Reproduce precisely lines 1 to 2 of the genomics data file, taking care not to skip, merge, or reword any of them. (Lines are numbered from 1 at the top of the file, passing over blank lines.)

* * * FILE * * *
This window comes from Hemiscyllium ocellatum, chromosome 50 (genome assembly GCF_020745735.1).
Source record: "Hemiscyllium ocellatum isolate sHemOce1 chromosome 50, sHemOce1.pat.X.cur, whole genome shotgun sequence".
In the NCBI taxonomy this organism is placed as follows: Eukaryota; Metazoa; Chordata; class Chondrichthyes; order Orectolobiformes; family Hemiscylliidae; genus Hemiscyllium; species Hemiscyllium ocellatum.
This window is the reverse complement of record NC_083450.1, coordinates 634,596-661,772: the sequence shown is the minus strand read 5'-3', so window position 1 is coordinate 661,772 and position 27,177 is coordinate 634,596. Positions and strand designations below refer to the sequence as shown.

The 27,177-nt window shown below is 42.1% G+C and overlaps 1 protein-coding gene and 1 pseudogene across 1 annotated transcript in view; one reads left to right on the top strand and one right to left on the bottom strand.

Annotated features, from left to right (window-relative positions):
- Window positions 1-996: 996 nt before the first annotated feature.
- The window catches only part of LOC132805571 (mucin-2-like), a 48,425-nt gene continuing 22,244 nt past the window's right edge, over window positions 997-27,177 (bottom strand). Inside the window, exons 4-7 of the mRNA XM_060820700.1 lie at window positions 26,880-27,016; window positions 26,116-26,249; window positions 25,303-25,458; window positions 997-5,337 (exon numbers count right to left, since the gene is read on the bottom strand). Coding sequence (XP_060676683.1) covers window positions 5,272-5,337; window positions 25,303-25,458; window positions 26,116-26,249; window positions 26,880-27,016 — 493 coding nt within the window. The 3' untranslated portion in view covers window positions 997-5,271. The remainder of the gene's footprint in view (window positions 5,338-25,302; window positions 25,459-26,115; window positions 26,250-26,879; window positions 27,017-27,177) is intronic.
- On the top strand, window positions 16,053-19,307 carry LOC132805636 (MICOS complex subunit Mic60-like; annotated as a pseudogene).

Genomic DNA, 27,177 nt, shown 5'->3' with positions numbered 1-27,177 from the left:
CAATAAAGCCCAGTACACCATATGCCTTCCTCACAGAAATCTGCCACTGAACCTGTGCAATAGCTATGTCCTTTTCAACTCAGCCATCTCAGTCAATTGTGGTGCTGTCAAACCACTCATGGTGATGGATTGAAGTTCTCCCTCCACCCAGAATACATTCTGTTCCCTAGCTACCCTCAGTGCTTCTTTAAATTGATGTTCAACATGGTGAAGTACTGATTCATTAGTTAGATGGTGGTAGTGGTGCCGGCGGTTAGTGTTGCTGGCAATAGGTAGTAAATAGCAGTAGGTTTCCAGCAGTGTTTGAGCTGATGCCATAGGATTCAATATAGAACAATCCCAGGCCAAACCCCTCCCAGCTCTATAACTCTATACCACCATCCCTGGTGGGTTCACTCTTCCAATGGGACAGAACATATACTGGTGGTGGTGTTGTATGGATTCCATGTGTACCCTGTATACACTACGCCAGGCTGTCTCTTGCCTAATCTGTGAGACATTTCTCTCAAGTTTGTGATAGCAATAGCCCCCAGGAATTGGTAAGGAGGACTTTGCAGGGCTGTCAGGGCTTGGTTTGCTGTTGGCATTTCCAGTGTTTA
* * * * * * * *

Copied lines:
This window comes from Hemiscyllium ocellatum, chromosome 50 (genome assembly GCF_020745735.1).
Source record: "Hemiscyllium ocellatum isolate sHemOce1 chromosome 50, sHemOce1.pat.X.cur, whole genome shotgun sequence".